Pain-related nucleus accumbens function: Modulation by reward and sleep disruption

David A. Seminowicz, Bethany Remeniuk, Samuel R. Krimmel, Michael T. Smith, Frederick S. Barrett, Andreas B. Wulff, Andrew J. Furman, Stephan Geuter, Martin A. Lindquist, Michael R. Irwin, Patrick H. Finan

Research output: Contribution to journalArticlepeer-review

Abstract

The nucleus accumbens (NAc) has been implicated in sleep, reward, and pain modulation, but the relationship between these functional roles is unclear. This study aimed to determine whether NAc function at the onset and offset of a noxious thermal stimulus is enhanced by rewarding music, and whether that effect is reversed by experimental sleep disruption. Twenty-one healthy subjects underwent functional magnetic resonance imaging scans on 2 separate days after both uninterrupted sleep and experimental sleep disruption. During functional magnetic resonance imaging scans, participants experienced noxious stimulation while listening to individualized rewarding or neutral music. Behavioral results revealed that rewarding music significantly reduced pain intensity compared with neutral music, and disrupted sleep was associated with decreased pain intensity in the context of listening to music. In whole-brain family-wise error cluster-corrected analysis, the NAc was activated at pain onset, but not during tonic pain or at pain offset. Sleep disruption attenuated NAc activation at pain onset and during tonic pain. Rewarding music altered NAc connectivity with key nodes of the corticostriatal circuits during pain onset. Sleep disruption increased reward-related connectivity between the NAc and the anterior midcingulate cortex at pain onset. This study thus indicates that experimental sleep disruption modulates NAc function during the onset of pain in a manner that may be conditional on the presence of competing reward-related stimuli. These findings point to potential mechanisms for the interaction between sleep, reward, and pain, and suggest that sleep disruption affects both the detection and processing of aversive stimuli that may have important implications for chronic pain.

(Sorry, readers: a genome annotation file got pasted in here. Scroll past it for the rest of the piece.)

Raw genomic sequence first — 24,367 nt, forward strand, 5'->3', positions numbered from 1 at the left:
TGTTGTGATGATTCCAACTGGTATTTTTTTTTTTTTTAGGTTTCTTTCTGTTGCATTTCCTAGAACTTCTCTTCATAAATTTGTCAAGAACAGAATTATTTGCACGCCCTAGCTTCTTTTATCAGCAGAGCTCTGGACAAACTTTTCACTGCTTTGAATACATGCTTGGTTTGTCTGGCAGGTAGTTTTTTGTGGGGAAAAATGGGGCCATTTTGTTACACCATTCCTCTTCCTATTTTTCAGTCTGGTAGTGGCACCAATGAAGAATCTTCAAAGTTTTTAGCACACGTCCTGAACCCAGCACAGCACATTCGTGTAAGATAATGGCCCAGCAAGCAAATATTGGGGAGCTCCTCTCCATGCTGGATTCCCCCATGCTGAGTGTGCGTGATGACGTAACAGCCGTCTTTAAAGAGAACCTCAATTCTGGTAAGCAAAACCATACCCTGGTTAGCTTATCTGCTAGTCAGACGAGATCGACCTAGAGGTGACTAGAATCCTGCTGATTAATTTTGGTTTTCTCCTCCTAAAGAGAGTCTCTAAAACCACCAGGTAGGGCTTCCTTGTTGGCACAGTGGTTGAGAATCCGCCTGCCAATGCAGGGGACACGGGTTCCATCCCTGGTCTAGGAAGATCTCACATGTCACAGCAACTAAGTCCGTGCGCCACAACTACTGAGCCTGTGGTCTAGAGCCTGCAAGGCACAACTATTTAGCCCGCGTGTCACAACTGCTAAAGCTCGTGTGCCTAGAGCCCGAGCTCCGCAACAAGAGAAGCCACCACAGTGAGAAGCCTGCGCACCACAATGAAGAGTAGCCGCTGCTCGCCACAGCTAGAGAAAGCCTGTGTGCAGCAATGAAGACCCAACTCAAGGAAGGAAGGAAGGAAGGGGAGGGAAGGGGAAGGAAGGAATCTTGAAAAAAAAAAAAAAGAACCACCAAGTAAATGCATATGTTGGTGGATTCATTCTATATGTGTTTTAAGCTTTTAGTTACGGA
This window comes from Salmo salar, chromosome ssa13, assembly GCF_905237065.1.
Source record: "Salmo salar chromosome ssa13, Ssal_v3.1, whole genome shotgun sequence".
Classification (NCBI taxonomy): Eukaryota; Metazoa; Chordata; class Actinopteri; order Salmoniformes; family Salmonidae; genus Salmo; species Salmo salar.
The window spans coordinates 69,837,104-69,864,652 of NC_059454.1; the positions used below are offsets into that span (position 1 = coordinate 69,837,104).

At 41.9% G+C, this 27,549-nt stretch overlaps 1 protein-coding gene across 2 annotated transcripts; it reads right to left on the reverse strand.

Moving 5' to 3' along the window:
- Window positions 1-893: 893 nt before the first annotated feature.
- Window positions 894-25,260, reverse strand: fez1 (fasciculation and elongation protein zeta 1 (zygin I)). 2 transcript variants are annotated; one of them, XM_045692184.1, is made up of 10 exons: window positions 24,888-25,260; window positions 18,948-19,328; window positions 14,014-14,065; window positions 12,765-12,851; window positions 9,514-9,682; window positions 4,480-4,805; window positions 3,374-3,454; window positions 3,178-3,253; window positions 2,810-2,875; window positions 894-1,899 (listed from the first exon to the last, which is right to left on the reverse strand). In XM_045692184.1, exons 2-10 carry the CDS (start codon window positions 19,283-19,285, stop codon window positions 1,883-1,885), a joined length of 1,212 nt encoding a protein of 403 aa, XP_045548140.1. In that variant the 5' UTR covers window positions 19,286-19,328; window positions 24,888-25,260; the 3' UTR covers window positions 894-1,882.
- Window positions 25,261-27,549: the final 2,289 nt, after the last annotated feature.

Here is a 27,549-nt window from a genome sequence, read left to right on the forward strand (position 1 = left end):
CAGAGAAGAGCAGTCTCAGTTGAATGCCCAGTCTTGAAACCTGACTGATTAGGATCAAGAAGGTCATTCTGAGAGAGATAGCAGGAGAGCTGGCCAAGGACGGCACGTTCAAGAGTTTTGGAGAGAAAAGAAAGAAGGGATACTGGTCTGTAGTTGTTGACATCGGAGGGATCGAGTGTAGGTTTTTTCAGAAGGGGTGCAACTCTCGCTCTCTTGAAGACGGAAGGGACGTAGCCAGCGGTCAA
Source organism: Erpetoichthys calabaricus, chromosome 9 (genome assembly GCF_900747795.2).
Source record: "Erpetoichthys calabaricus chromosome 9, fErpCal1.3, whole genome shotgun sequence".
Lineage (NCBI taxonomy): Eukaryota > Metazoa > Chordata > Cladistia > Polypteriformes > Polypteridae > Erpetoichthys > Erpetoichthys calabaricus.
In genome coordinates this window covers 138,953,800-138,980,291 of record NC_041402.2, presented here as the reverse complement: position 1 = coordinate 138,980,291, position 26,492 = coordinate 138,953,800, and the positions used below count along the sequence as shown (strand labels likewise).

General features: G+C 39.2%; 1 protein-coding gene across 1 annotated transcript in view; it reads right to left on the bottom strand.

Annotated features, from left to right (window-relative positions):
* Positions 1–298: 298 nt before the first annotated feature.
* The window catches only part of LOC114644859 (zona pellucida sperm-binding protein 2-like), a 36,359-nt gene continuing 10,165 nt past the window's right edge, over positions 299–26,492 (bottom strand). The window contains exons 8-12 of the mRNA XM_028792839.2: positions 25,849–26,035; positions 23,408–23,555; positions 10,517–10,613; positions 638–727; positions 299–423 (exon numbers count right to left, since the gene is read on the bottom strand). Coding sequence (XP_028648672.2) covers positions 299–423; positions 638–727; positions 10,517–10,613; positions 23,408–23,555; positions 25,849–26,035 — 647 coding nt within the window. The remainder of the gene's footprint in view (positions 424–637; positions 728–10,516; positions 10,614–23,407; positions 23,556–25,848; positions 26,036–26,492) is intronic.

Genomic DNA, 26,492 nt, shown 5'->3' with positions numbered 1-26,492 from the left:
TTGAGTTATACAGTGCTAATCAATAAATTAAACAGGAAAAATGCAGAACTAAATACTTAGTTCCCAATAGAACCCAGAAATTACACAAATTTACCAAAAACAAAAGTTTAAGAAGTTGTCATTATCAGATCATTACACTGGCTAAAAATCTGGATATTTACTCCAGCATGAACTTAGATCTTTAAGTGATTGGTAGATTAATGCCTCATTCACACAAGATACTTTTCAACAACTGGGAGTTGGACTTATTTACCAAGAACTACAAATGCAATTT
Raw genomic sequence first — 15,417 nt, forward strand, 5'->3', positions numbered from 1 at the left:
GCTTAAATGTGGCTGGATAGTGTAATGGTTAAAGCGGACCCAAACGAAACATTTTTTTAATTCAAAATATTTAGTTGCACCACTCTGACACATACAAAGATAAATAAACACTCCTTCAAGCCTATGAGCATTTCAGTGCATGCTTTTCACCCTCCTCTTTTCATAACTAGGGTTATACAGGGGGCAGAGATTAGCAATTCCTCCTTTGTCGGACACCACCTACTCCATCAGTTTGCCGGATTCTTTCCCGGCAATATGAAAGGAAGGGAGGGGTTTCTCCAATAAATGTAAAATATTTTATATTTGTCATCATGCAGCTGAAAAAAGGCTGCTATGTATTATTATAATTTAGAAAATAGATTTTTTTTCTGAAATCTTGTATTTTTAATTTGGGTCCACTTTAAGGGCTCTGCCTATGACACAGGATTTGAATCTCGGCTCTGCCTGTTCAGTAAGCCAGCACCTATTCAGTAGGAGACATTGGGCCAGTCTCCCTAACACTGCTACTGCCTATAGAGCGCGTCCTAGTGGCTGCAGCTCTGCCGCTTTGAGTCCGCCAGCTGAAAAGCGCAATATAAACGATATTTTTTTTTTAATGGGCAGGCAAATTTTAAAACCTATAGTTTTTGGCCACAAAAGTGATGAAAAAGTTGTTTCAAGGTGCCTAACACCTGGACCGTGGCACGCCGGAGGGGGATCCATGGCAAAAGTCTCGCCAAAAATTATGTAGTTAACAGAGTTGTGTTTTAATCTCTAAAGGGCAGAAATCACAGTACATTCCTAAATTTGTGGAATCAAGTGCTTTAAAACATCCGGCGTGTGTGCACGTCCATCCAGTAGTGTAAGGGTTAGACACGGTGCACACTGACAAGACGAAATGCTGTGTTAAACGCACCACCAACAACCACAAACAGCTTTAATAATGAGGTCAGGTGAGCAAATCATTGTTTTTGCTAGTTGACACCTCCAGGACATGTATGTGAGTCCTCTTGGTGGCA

Original languageEnglish (US)
Pages (from-to)1196-1207
Number of pages12
JournalPain
Volume160
Issue number5
DOIs
StatePublished - May 1 2019

Keywords

  • Cingulate
  • Nociception
  • Positive affect
  • Sleep
  • Ventral striatum
  • fMRI

ASJC Scopus subject areas

  • Neurology
  • Clinical Neurology
  • Anesthesiology and Pain Medicine

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